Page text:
This theological insight from Paul’s letter to Philemon is also the key, I think, to understanding the admittedly difficult language from today’s gospel reading, where Jesus seems to suggest that hating one’s family is a precondition of discipleship.  Jesus’ wish is not, I’m confident, that we should literally hate our fathers and mothers.  Rather, Jesus uses this shocking language to drive home a point:  that we are first and most fundamentally children of God, no matter who are human parents may be, and that this relationship with God precedes all others.  Before we are male or female, white or black, Jew or Gentile, gay or straight, husband or wife, we are God’s children; and too often we allow the partisan claims of family, tribe, or class to obscure the truth of a common human dignity that is God’s good creation.  To be a follower of Jesus is thus, in the words of our Baptismal Covenant, “to seek and serve Christ in all persons” and “to respect the dignity of every human being.”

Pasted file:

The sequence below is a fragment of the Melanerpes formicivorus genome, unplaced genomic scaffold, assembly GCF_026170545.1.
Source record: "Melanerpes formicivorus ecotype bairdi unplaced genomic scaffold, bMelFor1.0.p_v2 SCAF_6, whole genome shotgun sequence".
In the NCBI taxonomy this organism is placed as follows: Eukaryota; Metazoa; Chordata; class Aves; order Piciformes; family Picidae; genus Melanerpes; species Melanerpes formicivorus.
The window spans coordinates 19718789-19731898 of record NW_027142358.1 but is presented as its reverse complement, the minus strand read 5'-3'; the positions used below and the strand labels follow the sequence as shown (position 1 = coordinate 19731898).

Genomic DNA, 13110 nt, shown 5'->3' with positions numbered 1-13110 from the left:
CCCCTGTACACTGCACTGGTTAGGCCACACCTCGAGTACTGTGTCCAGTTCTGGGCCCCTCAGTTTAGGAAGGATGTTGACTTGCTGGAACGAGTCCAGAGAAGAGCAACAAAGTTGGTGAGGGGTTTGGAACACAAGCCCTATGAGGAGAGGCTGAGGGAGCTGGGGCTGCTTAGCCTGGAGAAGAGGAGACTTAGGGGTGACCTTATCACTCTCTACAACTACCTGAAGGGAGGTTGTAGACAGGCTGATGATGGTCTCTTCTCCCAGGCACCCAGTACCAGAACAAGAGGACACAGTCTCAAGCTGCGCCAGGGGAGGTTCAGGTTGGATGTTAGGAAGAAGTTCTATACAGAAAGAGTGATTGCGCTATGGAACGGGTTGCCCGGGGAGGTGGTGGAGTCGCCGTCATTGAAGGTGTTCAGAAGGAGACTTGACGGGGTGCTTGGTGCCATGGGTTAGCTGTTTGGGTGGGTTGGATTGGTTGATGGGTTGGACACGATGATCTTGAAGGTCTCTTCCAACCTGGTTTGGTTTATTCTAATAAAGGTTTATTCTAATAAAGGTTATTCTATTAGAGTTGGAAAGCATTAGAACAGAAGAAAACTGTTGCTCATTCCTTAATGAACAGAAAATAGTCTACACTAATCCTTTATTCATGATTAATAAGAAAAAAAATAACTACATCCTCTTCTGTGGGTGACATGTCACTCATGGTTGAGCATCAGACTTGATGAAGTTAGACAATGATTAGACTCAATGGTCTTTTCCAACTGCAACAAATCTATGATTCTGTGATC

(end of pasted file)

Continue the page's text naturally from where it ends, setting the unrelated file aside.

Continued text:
Which brings me back to our friend, Zoe Ortiz, and young people like her, who carry with them a fear of not being accepted for who they are, of being judged because they are different, of being relegated to the margins because they are misunderstood.  While I hope and pray that Harvard, and our wider culture, may learn to see past the distorting effects of privilege and advantage, and create a more hospitable environment for the Zoe Ortizes of the world, the truth is that the worship of achievement and competition and survival of the fittest runs deep in these parts.  Which is why it is so important to have vibrant church communities on our campuses, giving witness to a Christ-like love that forgives rather than judges, that welcomes rather than excludes, that brings hope rather than fear, and that insists that there is always room for one more seat at the table, no matter who you are or whence you come.  Amen.

Tuesday, August 30, 2016

To Give or to Grab

“For all who exalt themselves will be humbled, and those who humble themselves will be exalted.”  Luke 14:11

The Reverend Luther Zeigler
August 28, 2016 – 15C Pentecost